Mass-media, community and interpersonal channels [50]

Benefits of IUD, wide range of available contraception options, importance of optimised diabetes management prior to pregnancy

Primary and secondary care services, pharmacies and women’s health clinics

Repetitions, accessible to the majority of population group

High cost, not usable/usable for CALD women

No

Web-based program including YouTube channel

The importance of planning for pregnancy and role of contraception, education of contraception options

The app will be addressed on leaflets, posters

Accessible anytime, pre-existed

Needs internet connection

Yes

Checklist software for HCPs

Contraception advice

The link will be available on leaflet and posters

Potentially motivates HCPs, updates their knowledge

High cost

Needs to articulate with existing software

No

aHCPs: Health care professionals

bIUD: intrauterine device

cNDSS: National Diabetes Service Scheme [47]- An initiative of the Australian Government administered with the assistance of Diabetes Australia

Table 6

Agreed core content for informational materials for both HCPs and women and their partners

Why conception with poor glucose control and/or unsafe medications should be avoided

Contraception and family planning advice, with emphasis on the most effective contraception options (e.g. Long Acting Reversible Contraception and emergency contraception) to prevent unplanned pregnancies.

Emphasising the importance of glycaemic control using safe medications at least three months prior to conception

5 mg folic-acid uptake at least three months prior to pregnancy.

Avoidance/replacement of teratogenic drugs particularly for hypertension and dyslipidaemia

Importance of retinal, renal and vascular complication screening prior to conception

The risk of smoking during pregnancy

Online educational resources (e.g. National Diabetes Supply Scheme, Facebook and Instagram pages)

Contact details of local health services

Figure 2 shows the final components for the district-wide “Diabetes Contraception and Pre-pregnancy Program” (DCAPP) including the required resources and activities to be undertaken for the different target groups (women of childbearing age with T1D or T2D, women’s partners and HCPs). This included establishing pre-pregnancy clinics and referral pathways, disseminating educational materials relating to both planning pregnancy and avoiding unplanned pregnancies (contraception) for the woman, her partner and HCPs using a multitude of approaches including sending materials directly to the women, and establishing a programme to monitor uptake.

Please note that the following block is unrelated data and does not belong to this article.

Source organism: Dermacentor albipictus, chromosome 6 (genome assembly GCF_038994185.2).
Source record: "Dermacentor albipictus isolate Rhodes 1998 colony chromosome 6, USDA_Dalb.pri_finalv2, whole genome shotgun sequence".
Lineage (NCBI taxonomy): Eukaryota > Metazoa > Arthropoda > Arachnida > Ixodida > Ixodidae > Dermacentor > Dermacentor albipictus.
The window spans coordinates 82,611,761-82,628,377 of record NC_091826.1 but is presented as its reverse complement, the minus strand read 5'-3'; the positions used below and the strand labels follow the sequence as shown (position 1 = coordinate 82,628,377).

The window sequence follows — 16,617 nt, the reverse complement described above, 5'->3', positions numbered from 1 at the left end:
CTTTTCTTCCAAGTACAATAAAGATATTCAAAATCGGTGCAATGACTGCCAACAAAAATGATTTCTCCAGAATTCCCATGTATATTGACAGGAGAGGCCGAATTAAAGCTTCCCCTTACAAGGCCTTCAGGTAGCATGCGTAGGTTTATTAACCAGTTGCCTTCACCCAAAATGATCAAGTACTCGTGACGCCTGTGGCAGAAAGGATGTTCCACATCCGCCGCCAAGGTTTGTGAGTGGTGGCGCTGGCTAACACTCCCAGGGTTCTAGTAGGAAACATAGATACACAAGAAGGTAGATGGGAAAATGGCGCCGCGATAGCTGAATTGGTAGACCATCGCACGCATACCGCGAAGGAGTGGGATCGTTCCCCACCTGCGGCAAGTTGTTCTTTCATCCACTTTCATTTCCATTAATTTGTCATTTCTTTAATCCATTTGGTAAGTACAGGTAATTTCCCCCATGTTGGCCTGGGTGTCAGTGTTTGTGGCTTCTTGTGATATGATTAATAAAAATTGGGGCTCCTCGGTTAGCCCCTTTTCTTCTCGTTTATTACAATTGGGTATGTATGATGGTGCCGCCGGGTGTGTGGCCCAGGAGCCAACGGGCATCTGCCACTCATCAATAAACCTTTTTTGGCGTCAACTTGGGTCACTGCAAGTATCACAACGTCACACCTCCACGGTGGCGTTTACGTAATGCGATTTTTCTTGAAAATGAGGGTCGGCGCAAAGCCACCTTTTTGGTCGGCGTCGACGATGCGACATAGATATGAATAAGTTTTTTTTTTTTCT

A key resource is the coordinator (may be more than one person), who will be appointed to oversee all aspects of the program including the educational program, data management and identifying/developing strategies to address ‘hard to reach’ women. The coordinator will additionally visit hospital clinics, general practices, pharmacies and relevant clinics (e.g. fertility clinics), to deliver and discuss implementation packs tailored to each of the four settings. General practices will also be informed of the DCAPP through visits by the local Primary Health Network Practice Support Officers and local case-conferencing (where an endocrinologist visits practices to advise on the care of individual patients with diabetes). Pharmacies will also be visited by the DCAPP coordinator and medical students.

Implementation packs include asking HCPs at each venue to, display posters, have leaflets available, show DCAPP information on TV screens, if available, and undertake brief online training about pre-pregnancy planning (AusCDEP – a competency based online multiple choice based training tool). Practice and clinic staff will be given information on how to access HealthPathways (the local online referral and clinical guideline portal) for diabetes contraception/pre-pregnancy information, patient/partner printable materials and referral advice. All staff will be asked to explain the DCAPP (briefly), offer a DCAPP leaflet to each woman of reproductive age with diabetes and ask the woman to enrol (by text, email, DCAPP website and Facebook or Instagram) to access further materials, for an annual DCAPP update and to receive any new information should it arise. How this occurs will vary by setting:
  • Pharmacists will be asked to approach those picking up diabetes prescriptions.

  • GP surgeries, private fertility and public diabetes clinics will be requested to make a list of the women with T1D/T2D of reproductive age and provide the coordinator with this number. This may be facilitated by using practice software. The hospital clinics have been provided with BIOGRID database/software [25] to facilitate this process. A clinic/practice member will be identified as the contact person to provide/receive further information. General practice and diabetes clinic staff who see the women will be asked to record if a leaflet has been provided, and their assessment of whether the woman is

  • planning to become pregnant (and therefore warrant pre-pregnancy management/referral to the pre-pregnancy clinics or private care)

  • not planning to become pregnant and identify the form of contraception in place including abstinence or not required (e.g. hysterectomy, confirmed menopause)

  • neither and listing reason including informed decision, religious reasons, not currently sexually active.

The contact person will be asked to maintain an internal register of leaflets provision, pre-pregnancy and contraception status and to provide a summary to the coordinator on a regular basis (quarterly). After the first round of approaches, the assessment would occur at each annual review (unless status changes beforehand).